The lights are on
We take a look at the 10 games that defined – and redefined – the platforming genre in this past generation.
It was an interesting
console generation for the storied platforming genre. While it isn't the
commercial powerhouse it once was, the genre grew in many ways - both by
evolving in new directions and by returning to its roots.
The days of big-budget
3D platformers are largely behind us (with a few amazing exceptions, thankfully),
but the list below proves that developers can still mine fun gameplay from the
basic running-and-jumping mechanics of the genre. The list is remarkably
diverse, and one that shows that the platformer was in fine form artistically
during this past generation.
10. A Boy and His Blob (Wii - 2009)
WayForward Technologies has a knack for bringing our gaming
past back to life in ways that are even better than we remembered. Like many of
its other titles - Contra 4, Double Dragon Neon, DuckTales Remastered - A Boy
and His Blob reimagines the NES classic for a new generation of gamers.
Featuring new levels, art, gameplay, and improved mechanics, this
puzzle/platformer requires both reflexes and guile to negotiate its
environments with the help of an amorphous, jellybean-loving friend.
9. Donkey Kong Country
Returns (Wii - 2010)
The Donkey Kong Country games are some of the defining titles
of the SNES era, so the announcement that Metroid Prime developer Retro Studios
was creating an all-new 2D DK adventure was met with happiness from Nintendo
faithful. Donkey Kong Country Returns does not disappoint. The 2D worlds are
gorgeous, and the gameplay stays close to the original formula while adding
those small moments of ingenuity and refinement we expect from first-party
8. Ratchet & Clank
Future: Tools of Destruction (PS3 - 2007)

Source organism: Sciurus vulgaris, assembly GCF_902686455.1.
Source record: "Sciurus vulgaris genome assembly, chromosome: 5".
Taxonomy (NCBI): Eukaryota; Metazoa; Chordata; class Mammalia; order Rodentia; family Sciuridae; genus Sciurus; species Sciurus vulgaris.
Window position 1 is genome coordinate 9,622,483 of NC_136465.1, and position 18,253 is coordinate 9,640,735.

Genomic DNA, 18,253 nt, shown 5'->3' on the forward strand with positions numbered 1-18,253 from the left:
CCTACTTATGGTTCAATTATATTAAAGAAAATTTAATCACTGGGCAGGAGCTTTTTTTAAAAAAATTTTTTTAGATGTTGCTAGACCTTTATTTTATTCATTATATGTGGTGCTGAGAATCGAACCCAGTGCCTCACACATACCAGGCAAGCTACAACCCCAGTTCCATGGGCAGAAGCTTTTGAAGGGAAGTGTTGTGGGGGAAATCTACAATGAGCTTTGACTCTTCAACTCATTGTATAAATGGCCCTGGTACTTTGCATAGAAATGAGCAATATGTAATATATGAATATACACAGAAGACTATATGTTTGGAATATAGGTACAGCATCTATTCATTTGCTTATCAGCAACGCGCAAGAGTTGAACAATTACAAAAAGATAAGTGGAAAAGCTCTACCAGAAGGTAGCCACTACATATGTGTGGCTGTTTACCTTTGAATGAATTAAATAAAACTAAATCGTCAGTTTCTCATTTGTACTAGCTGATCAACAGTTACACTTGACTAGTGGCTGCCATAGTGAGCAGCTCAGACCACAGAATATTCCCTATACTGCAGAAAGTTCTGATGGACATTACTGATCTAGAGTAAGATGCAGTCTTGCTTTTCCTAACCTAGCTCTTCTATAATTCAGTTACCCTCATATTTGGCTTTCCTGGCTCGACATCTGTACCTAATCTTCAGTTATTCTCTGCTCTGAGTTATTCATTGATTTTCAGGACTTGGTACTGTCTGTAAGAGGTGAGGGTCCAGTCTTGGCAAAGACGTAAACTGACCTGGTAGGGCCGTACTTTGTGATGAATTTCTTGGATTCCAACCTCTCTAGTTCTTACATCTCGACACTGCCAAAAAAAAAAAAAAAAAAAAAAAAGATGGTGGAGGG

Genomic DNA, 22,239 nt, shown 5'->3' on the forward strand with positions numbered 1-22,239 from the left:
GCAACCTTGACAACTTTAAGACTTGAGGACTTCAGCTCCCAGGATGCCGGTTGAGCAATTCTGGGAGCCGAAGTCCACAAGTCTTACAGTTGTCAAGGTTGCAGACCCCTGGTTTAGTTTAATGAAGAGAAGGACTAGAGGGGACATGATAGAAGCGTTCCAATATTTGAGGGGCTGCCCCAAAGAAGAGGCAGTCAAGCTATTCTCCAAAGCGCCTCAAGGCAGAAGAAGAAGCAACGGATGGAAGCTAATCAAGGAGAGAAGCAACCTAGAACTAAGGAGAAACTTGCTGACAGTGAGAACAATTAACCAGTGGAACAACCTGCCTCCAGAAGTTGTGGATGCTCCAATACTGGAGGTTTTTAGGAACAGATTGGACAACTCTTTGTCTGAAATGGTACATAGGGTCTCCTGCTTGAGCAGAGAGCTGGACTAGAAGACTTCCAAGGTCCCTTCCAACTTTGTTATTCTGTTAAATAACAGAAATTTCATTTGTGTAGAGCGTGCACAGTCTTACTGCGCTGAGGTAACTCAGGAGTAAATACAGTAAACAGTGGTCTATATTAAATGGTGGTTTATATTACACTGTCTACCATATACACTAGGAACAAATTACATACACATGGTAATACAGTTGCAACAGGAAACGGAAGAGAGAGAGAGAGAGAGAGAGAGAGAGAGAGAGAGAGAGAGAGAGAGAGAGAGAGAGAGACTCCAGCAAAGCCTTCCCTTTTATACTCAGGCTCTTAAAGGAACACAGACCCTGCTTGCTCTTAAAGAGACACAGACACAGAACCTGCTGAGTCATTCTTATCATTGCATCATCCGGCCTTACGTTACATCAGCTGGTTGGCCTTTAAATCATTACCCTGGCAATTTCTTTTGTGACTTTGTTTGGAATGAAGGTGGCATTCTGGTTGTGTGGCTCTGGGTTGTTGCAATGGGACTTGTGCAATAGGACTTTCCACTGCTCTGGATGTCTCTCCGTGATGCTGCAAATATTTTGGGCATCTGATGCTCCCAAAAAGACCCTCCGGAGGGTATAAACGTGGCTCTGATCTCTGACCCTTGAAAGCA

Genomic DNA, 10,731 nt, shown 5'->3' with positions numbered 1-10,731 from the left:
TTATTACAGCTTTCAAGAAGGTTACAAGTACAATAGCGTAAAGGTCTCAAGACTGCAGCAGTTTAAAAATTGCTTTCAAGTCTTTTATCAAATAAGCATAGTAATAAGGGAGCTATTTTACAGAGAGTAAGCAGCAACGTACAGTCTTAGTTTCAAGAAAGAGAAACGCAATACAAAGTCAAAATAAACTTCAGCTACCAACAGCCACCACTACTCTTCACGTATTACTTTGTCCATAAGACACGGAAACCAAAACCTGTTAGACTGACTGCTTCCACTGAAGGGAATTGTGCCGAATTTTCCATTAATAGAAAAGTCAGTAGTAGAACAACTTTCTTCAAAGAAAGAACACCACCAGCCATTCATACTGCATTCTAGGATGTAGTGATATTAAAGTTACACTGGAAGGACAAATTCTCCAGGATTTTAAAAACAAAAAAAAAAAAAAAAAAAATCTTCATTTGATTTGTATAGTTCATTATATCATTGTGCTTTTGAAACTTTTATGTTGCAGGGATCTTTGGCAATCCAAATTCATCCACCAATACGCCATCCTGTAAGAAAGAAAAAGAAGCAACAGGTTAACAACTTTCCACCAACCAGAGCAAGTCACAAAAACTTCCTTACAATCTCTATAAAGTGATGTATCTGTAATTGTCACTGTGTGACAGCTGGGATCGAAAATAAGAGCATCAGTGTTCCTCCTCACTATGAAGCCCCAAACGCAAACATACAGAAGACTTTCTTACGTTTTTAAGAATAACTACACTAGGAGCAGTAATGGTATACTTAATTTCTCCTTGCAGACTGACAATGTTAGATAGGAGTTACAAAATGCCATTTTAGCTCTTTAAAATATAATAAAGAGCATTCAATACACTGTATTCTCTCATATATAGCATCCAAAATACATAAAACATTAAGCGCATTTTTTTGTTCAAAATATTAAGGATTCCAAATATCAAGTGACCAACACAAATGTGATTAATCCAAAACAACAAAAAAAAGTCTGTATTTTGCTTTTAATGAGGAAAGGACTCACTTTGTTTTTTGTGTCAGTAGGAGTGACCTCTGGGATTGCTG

Ratchet & Clank had a quietly great generation, adding to
its resume with traditional platformers and experiments like All 4 One. Its one
large-scale PS3 entry, 2007's Tools of Destruction, didn't make any major
changes to the formula, but plays like a master class in platformer
development. It's everything the PS2 classic were, only bigger, better looking,
and more polished. Tools of Destruction is one of the truly underrated games of
this past generation.
7. Limbo (Xbox 360, PS3
Not many platformers conjure up adjectives like "haunting,"
"chilling," and "ethereal," but Limbo breaks the mold. PlayDead's unique
project is rendered in a gauzy black-and-white style that evokes a sense of
dread and mystery. The action is often tense, and the storytelling gives you
little direction as to what the small child protagonist's motivation is. As a
result, many wild theories about the plot and its meaning proliferate on the
Internet to this day. Though short, Limbo sticks with you long after you've
finished. There's nothing quite like it.
6. New Super Mario Bros.
(Wii - 2009)
The character that's synonymous with the platformer came roaring
back in this past generation with a round of new classics. New Super Mario
Bros. shows off Nintendo's knack for readdressing the past while subtly moving
into the future. The game is, as the name suggests, a throwback to the series'
2D NES days. However, it places an emphasis on four-player co-op, making this a
multiplayer Mario experience that is both chaotic and addictive - as long
as your teammates don't kill you too often. To Nintendo's credit, the levels are
designed so expertly that it plays equally well solo.
Email the author Matt Helgeson, or follow on Twitter, and Game Informer.